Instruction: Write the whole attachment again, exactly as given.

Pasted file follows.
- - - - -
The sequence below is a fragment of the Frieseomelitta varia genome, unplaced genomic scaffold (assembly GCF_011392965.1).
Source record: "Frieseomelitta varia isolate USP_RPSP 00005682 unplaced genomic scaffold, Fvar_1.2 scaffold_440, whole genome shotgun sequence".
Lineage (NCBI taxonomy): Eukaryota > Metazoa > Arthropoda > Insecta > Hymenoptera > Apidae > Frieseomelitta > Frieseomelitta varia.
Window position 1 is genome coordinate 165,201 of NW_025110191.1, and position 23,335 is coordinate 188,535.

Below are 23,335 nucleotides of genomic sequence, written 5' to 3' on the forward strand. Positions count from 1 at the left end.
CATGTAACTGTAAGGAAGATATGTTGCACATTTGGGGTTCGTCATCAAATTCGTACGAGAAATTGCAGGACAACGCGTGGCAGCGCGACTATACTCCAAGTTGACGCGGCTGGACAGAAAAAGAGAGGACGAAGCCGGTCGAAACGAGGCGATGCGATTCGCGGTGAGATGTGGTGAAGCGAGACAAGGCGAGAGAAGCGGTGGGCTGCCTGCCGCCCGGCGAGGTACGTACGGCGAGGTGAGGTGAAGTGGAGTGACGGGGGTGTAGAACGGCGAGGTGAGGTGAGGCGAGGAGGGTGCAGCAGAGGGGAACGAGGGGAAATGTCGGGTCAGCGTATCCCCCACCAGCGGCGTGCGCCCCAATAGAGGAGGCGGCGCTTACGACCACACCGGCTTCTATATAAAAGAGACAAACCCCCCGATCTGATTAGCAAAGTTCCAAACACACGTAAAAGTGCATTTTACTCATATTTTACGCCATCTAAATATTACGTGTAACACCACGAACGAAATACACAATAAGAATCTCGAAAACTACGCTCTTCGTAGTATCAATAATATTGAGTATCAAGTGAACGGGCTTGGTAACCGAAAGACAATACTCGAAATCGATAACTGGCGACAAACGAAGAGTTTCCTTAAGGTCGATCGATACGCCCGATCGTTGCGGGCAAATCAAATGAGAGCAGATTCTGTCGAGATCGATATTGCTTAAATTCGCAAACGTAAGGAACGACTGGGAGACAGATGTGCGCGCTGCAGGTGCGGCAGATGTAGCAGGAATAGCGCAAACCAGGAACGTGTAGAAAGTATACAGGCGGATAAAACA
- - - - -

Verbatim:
The sequence below is a fragment of the Frieseomelitta varia genome, unplaced genomic scaffold (assembly GCF_011392965.1).
Source record: "Frieseomelitta varia isolate USP_RPSP 00005682 unplaced genomic scaffold, Fvar_1.2 scaffold_440, whole genome shotgun sequence".
Lineage (NCBI taxonomy): Eukaryota > Metazoa > Arthropoda > Insecta > Hymenoptera > Apidae > Frieseomelitta > Frieseomelitta varia.
Window position 1 is genome coordinate 165,201 of NW_025110191.1, and position 23,335 is coordinate 188,535.

Below are 23,335 nucleotides of genomic sequence, written 5' to 3' on the forward strand. Positions count from 1 at the left end.
CATGTAACTGTAAGGAAGATATGTTGCACATTTGGGGTTCGTCATCAAATTCGTACGAGAAATTGCAGGACAACGCGTGGCAGCGCGACTATACTCCAAGTTGACGCGGCTGGACAGAAAAAGAGAGGACGAAGCCGGTCGAAACGAGGCGATGCGATTCGCGGTGAGATGTGGTGAAGCGAGACAAGGCGAGAGAAGCGGTGGGCTGCCTGCCGCCCGGCGAGGTACGTACGGCGAGGTGAGGTGAAGTGGAGTGACGGGGGTGTAGAACGGCGAGGTGAGGTGAGGCGAGGAGGGTGCAGCAGAGGGGAACGAGGGGAAATGTCGGGTCAGCGTATCCCCCACCAGCGGCGTGCGCCCCAATAGAGGAGGCGGCGCTTACGACCACACCGGCTTCTATATAAAAGAGACAAACCCCCCGATCTGATTAGCAAAGTTCCAAACACACGTAAAAGTGCATTTTACTCATATTTTACGCCATCTAAATATTACGTGTAACACCACGAACGAAATACACAATAAGAATCTCGAAAACTACGCTCTTCGTAGTATCAATAATATTGAGTATCAAGTGAACGGGCTTGGTAACCGAAAGACAATACTCGAAATCGATAACTGGCGACAAACGAAGAGTTTCCTTAAGGTCGATCGATACGCCCGATCGTTGCGGGCAAATCAAATGAGAGCAGATTCTGTCGAGATCGATATTGCTTAAATTCGCAAACGTAAGGAACGACTGGGAGACAGATGTGCGCGCTGCAGGTGCGGCAGATGTAGCAGGAATAGCGCAAACCAGGAACGTGTAGAAAGTATACAGGCGGATAAAACA